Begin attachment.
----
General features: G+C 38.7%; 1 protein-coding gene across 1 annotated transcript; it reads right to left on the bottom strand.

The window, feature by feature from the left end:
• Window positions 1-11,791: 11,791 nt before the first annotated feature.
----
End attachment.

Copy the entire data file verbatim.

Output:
General features: G+C 38.7%; 1 protein-coding gene across 1 annotated transcript; it reads right to left on the bottom strand.

The window, feature by feature from the left end:
• Window positions 1-11,791: 11,791 nt before the first annotated feature.